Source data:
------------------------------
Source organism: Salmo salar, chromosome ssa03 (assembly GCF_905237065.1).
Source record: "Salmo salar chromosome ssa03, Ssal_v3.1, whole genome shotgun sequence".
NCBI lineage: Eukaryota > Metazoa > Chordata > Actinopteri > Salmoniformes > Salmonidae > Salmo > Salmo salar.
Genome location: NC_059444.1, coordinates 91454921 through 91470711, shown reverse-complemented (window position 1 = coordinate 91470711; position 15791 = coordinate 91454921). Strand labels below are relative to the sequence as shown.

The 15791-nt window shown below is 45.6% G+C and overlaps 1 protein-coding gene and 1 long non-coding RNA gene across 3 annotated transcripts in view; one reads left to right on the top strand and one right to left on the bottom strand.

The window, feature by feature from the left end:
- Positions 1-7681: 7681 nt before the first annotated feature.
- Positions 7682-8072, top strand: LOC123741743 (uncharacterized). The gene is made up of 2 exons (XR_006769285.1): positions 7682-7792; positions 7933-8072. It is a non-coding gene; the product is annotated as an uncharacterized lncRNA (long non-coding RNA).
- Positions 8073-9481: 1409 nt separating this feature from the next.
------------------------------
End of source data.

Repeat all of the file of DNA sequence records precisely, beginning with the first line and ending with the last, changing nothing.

Source organism: Salmo salar, chromosome ssa03 (assembly GCF_905237065.1).
Source record: "Salmo salar chromosome ssa03, Ssal_v3.1, whole genome shotgun sequence".
NCBI lineage: Eukaryota > Metazoa > Chordata > Actinopteri > Salmoniformes > Salmonidae > Salmo > Salmo salar.
Genome location: NC_059444.1, coordinates 91454921 through 91470711, shown reverse-complemented (window position 1 = coordinate 91470711; position 15791 = coordinate 91454921). Strand labels below are relative to the sequence as shown.

The 15791-nt window shown below is 45.6% G+C and overlaps 1 protein-coding gene and 1 long non-coding RNA gene across 3 annotated transcripts in view; one reads left to right on the top strand and one right to left on the bottom strand.

The window, feature by feature from the left end:
- Positions 1-7681: 7681 nt before the first annotated feature.
- Positions 7682-8072, top strand: LOC123741743 (uncharacterized). The gene is made up of 2 exons (XR_006769285.1): positions 7682-7792; positions 7933-8072. It is a non-coding gene; the product is annotated as an uncharacterized lncRNA (long non-coding RNA).
- Positions 8073-9481: 1409 nt separating this feature from the next.